Rise in ‘highly addictive’ meow meow drug sparks police crackdown

Aylesbury local policing area commander Supt Olly Wright
Aylesbury local policing area commander Supt Olly Wright

A particularly ‘strong batch’ of the Class B drug mephedrone circulating in Aylesbury Vale has sparked a police crackdown resulting in six arrests.

The drug – also known as meow meow, bubbles, meph, and MCAT – has a powder base but some users have reported a strong batch in circulation which looks like tiny crystals or shards of glass.

Operation Awareness was launched in response to the rise and since it began, police have executed six search warrants and made six arrests – the most recent being on Wednesday.

Two 16-year-old boys and a 43-year-old man were arrested on suspicion of possession with intent to supply class A and B drugs.

The 43 year old and one of the 16 year olds were released on bail until 4 February, while the other 16 year old remains in custody.

Mephedrone shares similarities with other stimulant drugs such as cocaine, but one of the biggest differences is how quickly people become highly addicted to it.

It can also affect people more quickly – for example your nose can be damaged quicker than with snorting cocaine.

Some of the adverse side effects include:

> Over stimulating the heart, circulation and nervous system to cause fits

> Extreme weight loss over a short period of time

> Serious mental health problems including anxiety, fear, aggression, crying, the inability to talk and misunderstanding what others are saying

> Aggression

> An increased risk of blood clots leading to gangrene

> An increased risk of contracting bloodborne diseases such as Hepatitis C and HIV by sharing needles

LPA Commander for Aylesbury Vale Supt Olly Wright said: “Mephedrone became a controlled class B drug in April 2010. This means that being in possession of it can get you up to five years in prison and supplying it to others can result in a 14 year prison sentence and unlimited fine.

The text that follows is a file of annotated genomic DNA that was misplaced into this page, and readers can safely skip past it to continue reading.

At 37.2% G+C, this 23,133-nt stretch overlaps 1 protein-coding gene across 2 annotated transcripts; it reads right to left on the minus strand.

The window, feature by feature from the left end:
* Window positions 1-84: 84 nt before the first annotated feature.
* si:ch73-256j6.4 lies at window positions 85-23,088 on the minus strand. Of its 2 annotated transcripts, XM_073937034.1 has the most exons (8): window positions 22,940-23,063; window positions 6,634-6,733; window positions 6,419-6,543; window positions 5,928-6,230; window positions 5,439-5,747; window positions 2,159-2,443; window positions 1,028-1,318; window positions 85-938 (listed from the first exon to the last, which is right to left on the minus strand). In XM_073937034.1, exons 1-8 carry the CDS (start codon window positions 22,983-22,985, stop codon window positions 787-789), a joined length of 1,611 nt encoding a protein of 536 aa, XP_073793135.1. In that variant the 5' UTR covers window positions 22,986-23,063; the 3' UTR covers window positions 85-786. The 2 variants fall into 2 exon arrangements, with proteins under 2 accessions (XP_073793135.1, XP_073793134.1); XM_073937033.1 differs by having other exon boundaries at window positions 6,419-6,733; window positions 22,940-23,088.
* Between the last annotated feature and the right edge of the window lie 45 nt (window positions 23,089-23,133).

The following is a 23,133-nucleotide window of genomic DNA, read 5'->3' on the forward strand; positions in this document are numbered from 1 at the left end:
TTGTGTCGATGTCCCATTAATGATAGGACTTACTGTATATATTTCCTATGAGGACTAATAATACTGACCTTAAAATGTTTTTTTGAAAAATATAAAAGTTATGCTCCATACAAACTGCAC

“There is also a risk that young people could become involved in criminal activity in order to fund their drug habit, which can have an adverse effect on their future. We are urging people to not take drugs and stay away from unknown substances.

“This drug is usually produced in illicit labs and we cannot know what is going into these drugs.

“Therefore, we do not know what the potential side effects of using mephedrone are, but I am really concerned at how widely used this drug seems to be getting, and the increase in needle use we are seeing.”

If you have any information relating to mephedrone use and supply in Aylesbury Vale, please contact the police immediately via 101.

If you don’t want to speak directly to the police, you can contact Crimestoppers anonymously on 0800 555 111.

No personal details are taken, information is not traced or recorded and you will not go to court.